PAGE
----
Shortly after the agway heifer farm in western New York opened its doors in december 1998, personnel knew something was wrong with the calves. They looked like they were drunk, recalls Jeanne Wormuth, manager of the facility which is now owned by CY Farms of Elba, N.Y. The calves would stumble, hang their heads; ears would droop.
An investigation ensued. A veterinarian familiar with the symptoms diagnosed it as a water-quality problem. A water test confirmed his suspicions — sulfate levels were nearly five times the threshold level of 250 parts per million (ppm).
By the summer of 1999, they were trucking in water for the calves while they awaited the construction of a reverse-osmosis system, Wormuth says.
Elevated sulfate levels in water are a legitimate concern for calves. Other minerals in high concentration have the potential to cause problems, too. Here’s why you should pay attention to the mineral content of the water offered to your calves.
A discounted nutrient
Going into the
A subsequent water test, done four months after the facility opened, showed sulfate levels had increased to 1,225 ppm — almost five times higher than the upper limit of 250 ppm.
Levels for older animals can reach 500 ppm without causing significant problems, says Jim Linn, extension dairy nutritionist at the
A visible difference
In the research world, the impact of water mineral composition on calves and other dairy animals is not well-documented either.
That doesn’t mean you should discount the impact of high mineral levels on water palatability, feed intake and overall calf performance and health.
CY Heifer Farm saw a visible difference in calves affected by the sulfate content of the water.
The effect was most apparent in the weaned-calf barns. That’s when calves were solely on water, Wormuth says. In the wet-calf barns, milk replacer tended to disguise the palatability issue, though they still noticed the same drunk-like symptoms in those calves. “It would really physically affect them,” Wormuth recalls. From a health perspective, calves were weak. They seemed to fall prey to health problems rather easily.
Calves didn’t eat starter like they should either. “We thought they should be eating more grain,” Wormuth recalls. Again, it’s difficult for her to say the sulfate levels were solely to blame for unsatisfactory intakes. At the time, other factors may have contributed to the problem.
The situation vastly improved when they installed a reverse-osmosis filtration system. “We don’t have those same issues anymore,” Wormuth says.
High sulfate levels have taught personnel at CY Heifer Farm that they must always be on guard.
About two years ago, the calves seemed to be in a slump again, Wormuth says.
They didn’t immediately recognize it as a water-quality problem. Normally, the reverse-osmosis system keeps sulfate levels at about 50 ppm, Wormuth says. Only after the process of elimination did they realize that they had not tested the water in awhile. Sulfate levels had started to creep up again. The filters needed attention. Once they fixed the problem, the calves “instantly popped back,” she says.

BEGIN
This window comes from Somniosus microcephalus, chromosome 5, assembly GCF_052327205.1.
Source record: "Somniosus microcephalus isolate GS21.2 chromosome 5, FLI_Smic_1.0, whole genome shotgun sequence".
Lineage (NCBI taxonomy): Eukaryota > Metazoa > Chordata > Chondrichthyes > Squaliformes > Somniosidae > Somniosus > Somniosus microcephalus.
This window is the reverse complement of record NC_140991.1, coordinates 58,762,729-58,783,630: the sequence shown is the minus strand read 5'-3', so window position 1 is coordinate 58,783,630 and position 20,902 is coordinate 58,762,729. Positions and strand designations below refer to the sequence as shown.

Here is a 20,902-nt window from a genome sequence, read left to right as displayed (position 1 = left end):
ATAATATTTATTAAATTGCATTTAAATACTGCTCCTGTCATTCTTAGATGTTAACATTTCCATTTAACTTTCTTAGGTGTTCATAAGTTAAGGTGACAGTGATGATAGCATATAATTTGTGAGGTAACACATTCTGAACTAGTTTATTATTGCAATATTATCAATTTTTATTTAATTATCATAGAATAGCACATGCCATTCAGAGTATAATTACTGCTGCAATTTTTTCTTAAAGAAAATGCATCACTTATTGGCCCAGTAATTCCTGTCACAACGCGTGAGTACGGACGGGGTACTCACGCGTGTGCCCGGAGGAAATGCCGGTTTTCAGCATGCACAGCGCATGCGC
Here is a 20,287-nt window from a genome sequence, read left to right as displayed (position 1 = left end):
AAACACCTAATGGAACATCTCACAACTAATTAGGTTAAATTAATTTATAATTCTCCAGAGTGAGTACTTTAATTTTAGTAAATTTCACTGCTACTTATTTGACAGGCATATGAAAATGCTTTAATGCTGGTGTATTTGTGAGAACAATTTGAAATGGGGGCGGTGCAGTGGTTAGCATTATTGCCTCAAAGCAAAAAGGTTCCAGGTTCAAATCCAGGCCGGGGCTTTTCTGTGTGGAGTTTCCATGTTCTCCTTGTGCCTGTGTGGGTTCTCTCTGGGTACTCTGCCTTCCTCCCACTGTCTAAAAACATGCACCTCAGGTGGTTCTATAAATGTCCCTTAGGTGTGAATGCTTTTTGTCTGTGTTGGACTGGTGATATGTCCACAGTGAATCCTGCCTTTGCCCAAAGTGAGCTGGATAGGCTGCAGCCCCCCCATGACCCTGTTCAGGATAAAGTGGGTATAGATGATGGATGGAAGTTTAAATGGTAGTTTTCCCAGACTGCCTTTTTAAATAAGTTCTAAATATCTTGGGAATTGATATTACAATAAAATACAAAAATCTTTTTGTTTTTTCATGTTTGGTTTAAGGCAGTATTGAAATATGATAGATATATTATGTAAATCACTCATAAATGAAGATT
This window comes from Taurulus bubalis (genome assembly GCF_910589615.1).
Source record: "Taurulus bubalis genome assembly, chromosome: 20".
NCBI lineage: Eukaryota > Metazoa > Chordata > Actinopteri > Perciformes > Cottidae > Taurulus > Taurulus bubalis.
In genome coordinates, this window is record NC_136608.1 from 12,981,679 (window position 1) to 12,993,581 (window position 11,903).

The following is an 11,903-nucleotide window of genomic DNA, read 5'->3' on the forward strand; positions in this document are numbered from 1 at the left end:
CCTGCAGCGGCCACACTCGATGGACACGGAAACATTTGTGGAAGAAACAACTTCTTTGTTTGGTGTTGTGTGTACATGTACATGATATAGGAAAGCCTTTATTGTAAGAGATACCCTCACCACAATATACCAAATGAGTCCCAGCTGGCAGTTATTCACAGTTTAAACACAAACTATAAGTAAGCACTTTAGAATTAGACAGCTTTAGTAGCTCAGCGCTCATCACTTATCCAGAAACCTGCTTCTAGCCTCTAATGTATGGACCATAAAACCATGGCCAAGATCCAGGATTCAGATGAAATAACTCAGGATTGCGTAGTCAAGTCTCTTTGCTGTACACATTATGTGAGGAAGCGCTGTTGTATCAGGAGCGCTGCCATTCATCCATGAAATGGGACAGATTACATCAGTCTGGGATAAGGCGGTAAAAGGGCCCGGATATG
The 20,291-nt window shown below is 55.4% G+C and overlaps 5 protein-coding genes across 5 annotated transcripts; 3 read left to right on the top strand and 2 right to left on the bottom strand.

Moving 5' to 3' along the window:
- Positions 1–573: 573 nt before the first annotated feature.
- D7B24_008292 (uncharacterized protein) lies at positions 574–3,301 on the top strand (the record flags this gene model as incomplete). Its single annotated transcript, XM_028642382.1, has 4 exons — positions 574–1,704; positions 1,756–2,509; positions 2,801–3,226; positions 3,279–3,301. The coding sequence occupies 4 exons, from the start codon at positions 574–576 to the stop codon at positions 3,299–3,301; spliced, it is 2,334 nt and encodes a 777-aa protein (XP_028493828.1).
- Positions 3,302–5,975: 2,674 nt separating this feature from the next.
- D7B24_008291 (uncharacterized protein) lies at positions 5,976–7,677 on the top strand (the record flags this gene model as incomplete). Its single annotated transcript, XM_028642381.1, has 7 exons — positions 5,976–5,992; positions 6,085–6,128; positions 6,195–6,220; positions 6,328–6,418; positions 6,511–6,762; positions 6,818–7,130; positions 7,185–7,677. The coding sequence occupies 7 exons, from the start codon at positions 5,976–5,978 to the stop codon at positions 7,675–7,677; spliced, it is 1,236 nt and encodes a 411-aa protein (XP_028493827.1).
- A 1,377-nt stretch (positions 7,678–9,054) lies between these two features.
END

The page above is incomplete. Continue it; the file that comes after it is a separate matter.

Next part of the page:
Now they know that if the calves don’t “goof off” or bob their heads in and out of the pail when fresh water is delivered, something’s up, Wormuth says. A hint of the “rotten-egg” smell also is a subtle reminder to monitor mineral levels in the water.
The maintenance — not to mention the upfront cost of treatment systems, like reverse-osmosis — can be hard to swallow. In the end, though, lackluster intakes and poor performance hurt your bottom-line.
One study, still regularly cited more than 20 years after it first appeared in the Journal of Dairy Science, shows a 31 percent decrease in dry matter intake and a 38 percent reduction in weight gain in calves that did not receive supplemental water.
Could water made unpalatable by mineral levels cause a similar response?
It’s hard to say. “Research that shows the effect of sulfate or other trace minerals in the water fed to dairy calves is limited,” says the
Though on-farm problems are difficult to document, the experience at CY Heifer Farm is proof that problems can occur when sulfate levels are greater than 250 ppm for calves.
“I’m a strong believer that water is extremely important,” Wormuth says. Make that conviction for your calves, too.
Drinking Water Standards
EPA = Environmental Protection Agency
NE = No limit established
What should I test for?
Your local health department or a commercial analytical lab can test the water fed to your calves. An initial assessment should include the following:
Total soluble salts or total
dissolved solids. This measures the salinity or amount of soluble salts in water, including calcium, magnesium, sodium, bicarbonate, chloride and sulfate salts.
Hardness. Calcium, magnesium, iron, aluminum, zinc and manganese all affect water hardness.
Microbial contamination, such as coliforms, E. coli and salmonella.